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Johnny Kitagawa: J-pop founder who faced decades of sexual abuse allegations

Few photos exist of Johnny Kitagawa, but his face remains ever present in Japan (Picture: Alamy)
Few photos exist of Johnny Kitagawa, but his face remains ever present in Japan (Picture: Alamy)

A new BBC documentary will premiere tonight (March 7) detailing the sexual abuse committed against many young boys by Johnny Kitagawa, the founder of J-pop.

Predator: The Secret Scandal Of J-Pop follows journalist Mobeen Azhar in Japan as he investigates Kitagawa’s history of abuse, speaking with former trainees under the late talent manager’s care about their experiences at his agency, Johnny & Associates, known colloquially as Johnny’s.

“When I first started looking at this story in 2019, it struck me that this seemed to be an open secret or a footnote in Japanese pop culture history,” Azhar told Rolling Stone UK. “That seemed really strange to me – we’re used to hearing these stories where there’s whispers and rumours, but perhaps not when there’s been libel action, and it’s been upheld in court that someone was having sex with minors as part of their company.”

Kitagawa founded the company in 1962, creating the genre of J-pop and idol culture in Japan. With Johnny & Associates, he pioneered the idol trainee system that is still used in J-pop, K-pop and beyond, coaching young boys to become singers, dancers and actors. Throughout his career, he launched superstar boybands, including Arashi, SMAP, KAT-TUN, Hey! Say! JUMP, and many more.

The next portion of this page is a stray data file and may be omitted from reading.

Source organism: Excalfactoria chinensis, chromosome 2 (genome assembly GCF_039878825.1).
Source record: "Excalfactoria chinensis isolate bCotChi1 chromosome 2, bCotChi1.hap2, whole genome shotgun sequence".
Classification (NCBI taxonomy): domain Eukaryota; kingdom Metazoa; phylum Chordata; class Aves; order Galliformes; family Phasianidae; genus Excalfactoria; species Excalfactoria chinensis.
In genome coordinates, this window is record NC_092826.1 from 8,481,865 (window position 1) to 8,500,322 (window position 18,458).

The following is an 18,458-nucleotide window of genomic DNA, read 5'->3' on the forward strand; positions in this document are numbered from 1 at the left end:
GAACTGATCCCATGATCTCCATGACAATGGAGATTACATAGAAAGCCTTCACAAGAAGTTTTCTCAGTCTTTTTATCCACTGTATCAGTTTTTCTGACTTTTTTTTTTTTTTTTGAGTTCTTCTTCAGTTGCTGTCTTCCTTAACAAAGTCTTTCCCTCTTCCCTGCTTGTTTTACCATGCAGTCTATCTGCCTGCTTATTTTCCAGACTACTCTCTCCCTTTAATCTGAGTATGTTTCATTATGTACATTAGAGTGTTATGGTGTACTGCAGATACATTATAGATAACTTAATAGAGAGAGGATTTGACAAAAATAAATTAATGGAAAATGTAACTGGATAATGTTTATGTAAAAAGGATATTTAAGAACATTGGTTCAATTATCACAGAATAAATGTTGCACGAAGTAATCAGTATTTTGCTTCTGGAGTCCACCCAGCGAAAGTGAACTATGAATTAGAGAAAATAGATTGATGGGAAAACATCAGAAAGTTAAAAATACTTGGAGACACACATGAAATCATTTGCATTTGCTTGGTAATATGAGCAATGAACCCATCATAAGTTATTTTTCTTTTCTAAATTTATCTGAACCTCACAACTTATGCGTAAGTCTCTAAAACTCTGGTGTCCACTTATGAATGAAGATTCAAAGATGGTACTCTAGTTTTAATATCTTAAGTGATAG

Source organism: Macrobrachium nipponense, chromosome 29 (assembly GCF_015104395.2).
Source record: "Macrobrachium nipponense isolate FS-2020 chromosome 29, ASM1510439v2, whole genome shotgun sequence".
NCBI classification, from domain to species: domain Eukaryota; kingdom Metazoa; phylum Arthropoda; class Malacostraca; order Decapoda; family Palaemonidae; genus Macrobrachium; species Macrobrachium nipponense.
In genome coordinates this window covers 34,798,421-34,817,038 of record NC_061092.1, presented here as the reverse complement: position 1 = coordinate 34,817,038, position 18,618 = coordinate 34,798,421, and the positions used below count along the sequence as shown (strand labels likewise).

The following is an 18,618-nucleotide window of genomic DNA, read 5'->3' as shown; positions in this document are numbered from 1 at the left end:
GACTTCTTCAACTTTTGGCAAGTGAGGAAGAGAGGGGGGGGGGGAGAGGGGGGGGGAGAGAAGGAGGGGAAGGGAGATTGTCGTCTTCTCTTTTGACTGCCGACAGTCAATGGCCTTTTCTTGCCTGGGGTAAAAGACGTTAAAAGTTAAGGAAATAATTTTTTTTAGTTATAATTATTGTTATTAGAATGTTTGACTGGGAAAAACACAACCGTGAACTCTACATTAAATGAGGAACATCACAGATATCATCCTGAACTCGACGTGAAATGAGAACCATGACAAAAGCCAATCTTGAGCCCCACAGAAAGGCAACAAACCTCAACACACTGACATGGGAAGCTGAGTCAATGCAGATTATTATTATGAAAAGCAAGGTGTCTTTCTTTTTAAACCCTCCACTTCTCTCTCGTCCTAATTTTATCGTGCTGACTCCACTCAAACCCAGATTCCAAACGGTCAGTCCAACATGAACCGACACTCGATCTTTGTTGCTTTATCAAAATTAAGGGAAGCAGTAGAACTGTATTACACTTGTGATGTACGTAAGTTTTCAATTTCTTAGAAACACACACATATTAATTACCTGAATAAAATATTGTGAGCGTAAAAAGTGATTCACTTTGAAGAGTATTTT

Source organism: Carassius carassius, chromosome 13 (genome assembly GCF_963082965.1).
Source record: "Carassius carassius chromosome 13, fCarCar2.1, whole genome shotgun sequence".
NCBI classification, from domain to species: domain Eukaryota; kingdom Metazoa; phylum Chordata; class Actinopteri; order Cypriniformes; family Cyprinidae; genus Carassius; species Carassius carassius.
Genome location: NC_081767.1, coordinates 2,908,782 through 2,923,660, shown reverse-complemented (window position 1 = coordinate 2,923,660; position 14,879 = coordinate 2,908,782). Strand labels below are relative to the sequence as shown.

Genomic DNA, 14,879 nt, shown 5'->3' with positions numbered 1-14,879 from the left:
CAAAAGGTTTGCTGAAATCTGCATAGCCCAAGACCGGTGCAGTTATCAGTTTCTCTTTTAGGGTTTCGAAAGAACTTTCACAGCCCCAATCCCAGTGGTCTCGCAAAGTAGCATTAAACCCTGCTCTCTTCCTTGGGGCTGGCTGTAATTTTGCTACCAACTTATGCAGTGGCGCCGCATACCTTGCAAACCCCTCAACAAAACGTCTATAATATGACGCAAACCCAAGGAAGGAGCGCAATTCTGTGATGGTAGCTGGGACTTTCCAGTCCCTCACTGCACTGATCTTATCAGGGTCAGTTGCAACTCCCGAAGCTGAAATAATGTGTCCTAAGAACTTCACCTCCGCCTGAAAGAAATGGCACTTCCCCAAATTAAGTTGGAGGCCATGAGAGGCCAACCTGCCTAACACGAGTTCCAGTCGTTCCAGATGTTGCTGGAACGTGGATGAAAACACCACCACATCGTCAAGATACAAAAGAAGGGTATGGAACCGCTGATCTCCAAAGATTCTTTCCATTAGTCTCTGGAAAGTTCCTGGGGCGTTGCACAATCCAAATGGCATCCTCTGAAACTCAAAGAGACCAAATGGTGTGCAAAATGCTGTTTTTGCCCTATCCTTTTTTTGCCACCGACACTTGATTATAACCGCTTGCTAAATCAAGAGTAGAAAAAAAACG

When the Johnny’s founder died in 2019, his death made national headlines. A tribute concert featuring more than 150 of his artists was held at Tokyo Dome, the biggest concert venue in Japan, while the country’s then-Prime Minister Shinzo Abe sent a message of condolence. Even in death, Kitagawa’s presence can be seen and felt across Japan, with his artists and idols’ faces on billboards, merchandise and more at every corner.

But behind the nationwide adulation, Kitagawa’s life was also at the centre of extensive sexual abuse allegations.

“He transcends the boybands in a lot of ways,” Azhar said. “You cannot underestimate the very extreme status and very high status that Johnny Kitagawa inhabits within Japanese culture, and that’s why it’s very difficult for a whole section of society – including a lot of the fans – to acknowledge that he was a predator and a paedophile and that he exploited many of the young boys within his company.”

In 1988, Koji Kita – a former member of the boyband Four Leaves – published claims that Kitagawa had made sexual advances on the young boys under contract Johnny’s in his book, To Hikaru Genji. Nearly a decade later, Junya Hiramoto, another former Johnny’s junior – the name for those in the trainee system – alleged he had witnessed Kitagawa force another boy into sexual intercourse. Further allegations were published in the magazine Shukan Bunshun in 1999, detailing the accounts of a dozen juniors who had witnessed or experienced sexual abuse by Kitagawa.